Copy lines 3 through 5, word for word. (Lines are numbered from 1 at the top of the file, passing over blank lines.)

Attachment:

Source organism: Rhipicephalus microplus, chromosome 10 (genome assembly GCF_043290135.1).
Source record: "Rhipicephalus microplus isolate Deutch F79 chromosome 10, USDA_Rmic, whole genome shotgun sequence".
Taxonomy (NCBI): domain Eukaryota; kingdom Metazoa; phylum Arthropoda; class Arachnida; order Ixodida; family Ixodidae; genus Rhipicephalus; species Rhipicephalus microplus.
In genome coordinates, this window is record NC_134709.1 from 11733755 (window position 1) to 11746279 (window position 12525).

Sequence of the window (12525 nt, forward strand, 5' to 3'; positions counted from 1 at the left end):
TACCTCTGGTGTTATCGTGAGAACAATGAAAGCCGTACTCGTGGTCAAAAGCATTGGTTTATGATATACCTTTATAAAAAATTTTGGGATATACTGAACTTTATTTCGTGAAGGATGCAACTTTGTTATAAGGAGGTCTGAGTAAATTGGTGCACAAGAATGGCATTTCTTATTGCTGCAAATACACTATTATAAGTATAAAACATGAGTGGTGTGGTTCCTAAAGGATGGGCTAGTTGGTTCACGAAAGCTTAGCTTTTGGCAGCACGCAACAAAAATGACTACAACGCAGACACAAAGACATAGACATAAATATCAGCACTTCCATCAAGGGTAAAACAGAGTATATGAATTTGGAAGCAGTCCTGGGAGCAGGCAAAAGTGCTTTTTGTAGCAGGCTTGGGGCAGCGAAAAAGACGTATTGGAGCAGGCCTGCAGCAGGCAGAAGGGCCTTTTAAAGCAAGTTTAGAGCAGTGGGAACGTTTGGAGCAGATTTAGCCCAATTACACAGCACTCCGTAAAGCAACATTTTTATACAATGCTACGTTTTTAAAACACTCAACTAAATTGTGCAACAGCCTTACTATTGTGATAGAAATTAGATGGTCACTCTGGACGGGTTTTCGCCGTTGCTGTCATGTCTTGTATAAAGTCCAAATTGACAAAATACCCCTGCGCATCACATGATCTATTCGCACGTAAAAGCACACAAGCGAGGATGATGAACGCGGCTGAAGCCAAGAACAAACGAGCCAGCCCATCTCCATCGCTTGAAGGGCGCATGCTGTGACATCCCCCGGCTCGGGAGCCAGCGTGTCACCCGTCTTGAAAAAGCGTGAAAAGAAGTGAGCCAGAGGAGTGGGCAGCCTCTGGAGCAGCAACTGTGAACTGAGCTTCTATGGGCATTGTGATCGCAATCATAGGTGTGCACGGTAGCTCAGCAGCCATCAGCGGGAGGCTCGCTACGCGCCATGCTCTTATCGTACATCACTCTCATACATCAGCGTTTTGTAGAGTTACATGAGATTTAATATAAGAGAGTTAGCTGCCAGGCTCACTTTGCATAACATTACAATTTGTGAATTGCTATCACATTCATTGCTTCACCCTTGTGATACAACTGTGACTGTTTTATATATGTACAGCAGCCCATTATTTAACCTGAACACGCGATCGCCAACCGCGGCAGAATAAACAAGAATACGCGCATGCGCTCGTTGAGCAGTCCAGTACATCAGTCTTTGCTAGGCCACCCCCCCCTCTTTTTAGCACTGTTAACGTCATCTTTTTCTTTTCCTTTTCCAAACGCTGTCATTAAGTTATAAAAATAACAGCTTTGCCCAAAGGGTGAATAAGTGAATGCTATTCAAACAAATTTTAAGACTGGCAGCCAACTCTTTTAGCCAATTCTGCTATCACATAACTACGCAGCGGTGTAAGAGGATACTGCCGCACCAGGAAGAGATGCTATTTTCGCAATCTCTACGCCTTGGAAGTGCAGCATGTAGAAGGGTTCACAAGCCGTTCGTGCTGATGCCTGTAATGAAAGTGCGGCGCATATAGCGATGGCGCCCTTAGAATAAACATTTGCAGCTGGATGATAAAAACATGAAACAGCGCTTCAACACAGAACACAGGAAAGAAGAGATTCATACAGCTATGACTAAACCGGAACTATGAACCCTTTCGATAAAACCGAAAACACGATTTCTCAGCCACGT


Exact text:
Taxonomy (NCBI): domain Eukaryota; kingdom Metazoa; phylum Arthropoda; class Arachnida; order Ixodida; family Ixodidae; genus Rhipicephalus; species Rhipicephalus microplus.
In genome coordinates, this window is record NC_134709.1 from 11733755 (window position 1) to 11746279 (window position 12525).

Sequence of the window (12525 nt, forward strand, 5' to 3'; positions counted from 1 at the left end):